The prospect of a left-wing populist politician becoming president in Mexico’s July elections seemed to draw closer, after the frontrunner, Andrés Manuel López Obrador, largely deflected criticism from his rivals in the first presidential debate. López Obrador lost the 2006 election when in a similarly strong position, so a late swing in voting intentions remained possible. However, the lessons from mistakes in that campaign and the absence of a second round in Mexico’s presidential elections—which removes any requirement to win a majority—argued against such a repeat. The country’s economy continued to perform well in the first quarter, with annual growth of 2.4% (adjusted for the timing of Easter) well ahead of consensus expectations.

In contrast, the Mexican peso showed signs of adjusting for the perceived political risk from a López Obrador victory, weakening to its lowest levels against the US dollar since the start of the year. However, as one of the most liquid emerging-market currencies, the peso is often seen by international investors as a wider proxy. With the rise in US Treasury yields and the US dollar, outflows from emerging-market assets generally have added to pressure on the Mexican currency. Mexico is an example, we believe, of a sovereign issuer for which short-term political uncertainty can obscure positive fundamentals, and temporarily result in market valuations becoming somewhat detached. This previously occurred during the selloff in the peso ahead of the US presidential election and its subsequent rally.

In terms of the global economy, we would broadly agree with the latest assessment of the IMF, which predicted solid global growth over the next two years. A large part of the IMF’s more optimistic forecasts was predicated on the potential boost from US tax cuts, and it seems likely increased US demand will be at the forefront of driving expansion around the world. Nevertheless, with other regions like the eurozone and Japan still reliant on their central banks for monetary support, differentials in interest rates between the United States and the other advanced economies could continue to widen.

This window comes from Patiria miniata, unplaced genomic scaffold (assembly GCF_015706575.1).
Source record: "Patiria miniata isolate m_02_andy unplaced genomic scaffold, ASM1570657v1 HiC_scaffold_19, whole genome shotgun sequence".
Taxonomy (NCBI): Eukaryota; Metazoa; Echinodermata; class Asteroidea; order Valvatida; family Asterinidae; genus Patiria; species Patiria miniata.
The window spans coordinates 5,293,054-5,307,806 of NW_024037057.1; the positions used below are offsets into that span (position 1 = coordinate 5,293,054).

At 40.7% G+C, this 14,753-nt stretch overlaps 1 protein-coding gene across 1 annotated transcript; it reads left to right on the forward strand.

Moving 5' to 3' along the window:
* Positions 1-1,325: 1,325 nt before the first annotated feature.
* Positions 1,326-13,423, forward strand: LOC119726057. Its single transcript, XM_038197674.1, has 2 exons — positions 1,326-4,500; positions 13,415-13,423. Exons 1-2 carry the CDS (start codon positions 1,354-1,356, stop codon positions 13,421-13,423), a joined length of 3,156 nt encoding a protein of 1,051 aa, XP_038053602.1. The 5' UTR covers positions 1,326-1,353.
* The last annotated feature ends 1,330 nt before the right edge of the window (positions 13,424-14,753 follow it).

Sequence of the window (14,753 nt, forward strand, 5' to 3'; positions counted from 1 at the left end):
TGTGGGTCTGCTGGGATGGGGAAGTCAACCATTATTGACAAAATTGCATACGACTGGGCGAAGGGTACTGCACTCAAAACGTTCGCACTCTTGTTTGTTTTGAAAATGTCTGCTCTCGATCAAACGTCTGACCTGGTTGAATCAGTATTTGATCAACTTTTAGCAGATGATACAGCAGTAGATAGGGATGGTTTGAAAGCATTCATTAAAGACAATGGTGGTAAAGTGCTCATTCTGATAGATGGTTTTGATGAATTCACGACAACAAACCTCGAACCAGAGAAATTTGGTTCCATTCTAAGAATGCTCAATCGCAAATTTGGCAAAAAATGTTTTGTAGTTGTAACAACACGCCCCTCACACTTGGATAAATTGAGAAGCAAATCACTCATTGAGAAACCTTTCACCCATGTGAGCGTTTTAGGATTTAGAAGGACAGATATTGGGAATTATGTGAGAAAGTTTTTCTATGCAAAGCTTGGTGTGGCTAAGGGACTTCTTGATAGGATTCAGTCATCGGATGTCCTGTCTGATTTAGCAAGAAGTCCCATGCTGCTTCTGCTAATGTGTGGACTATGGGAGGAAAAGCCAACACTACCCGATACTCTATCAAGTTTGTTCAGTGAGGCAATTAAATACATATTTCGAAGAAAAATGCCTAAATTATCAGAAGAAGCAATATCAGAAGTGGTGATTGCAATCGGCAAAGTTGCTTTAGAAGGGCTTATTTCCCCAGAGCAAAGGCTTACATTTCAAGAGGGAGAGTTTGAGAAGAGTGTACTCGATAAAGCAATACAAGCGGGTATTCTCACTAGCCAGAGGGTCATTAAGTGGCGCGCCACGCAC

Eurozone Growth Still Strong, but Lack of Inflation Suggests ECB to Remain Dovish

First-quarter GDP figures for the eurozone confirmed the dip in growth that had been suggested by previous data. Though the rate of growth compared to the previous quarter slowed from 0.7% to 0.4%, the weakest reading since mid-2016, the annual rate of 2.5% was still close to the highest levels seen since the region’s debt crisis. Numerous factors seemed likely to have contributed to the deceleration, not least the difficulties of sustaining the lofty levels of growth seen in late 2017 in the face of the eurozone’s capacity constraints and other structural impediments. One-off factors, including strikes in France and bad weather, probably also impacted the data. The euro’s past strength also appeared to have weighed on demand for the region’s exports.

Some early indicators suggested a further cooling of growth in the second quarter, with a closely watched survey of German business sentiment softening in April for the third consecutive month. But stabilisation in other measures supported the idea that the weakness in the first quarter was transitory rather than the start of a sustained slowdown. After a sharp drop in March, the European Commission’s economy sentiment survey was unchanged in April and remained at a relatively high level. In the same month, a leading PMI covering both manufacturing and services in the region pointed to a level of growth that was still robust, albeit down from its recent peak.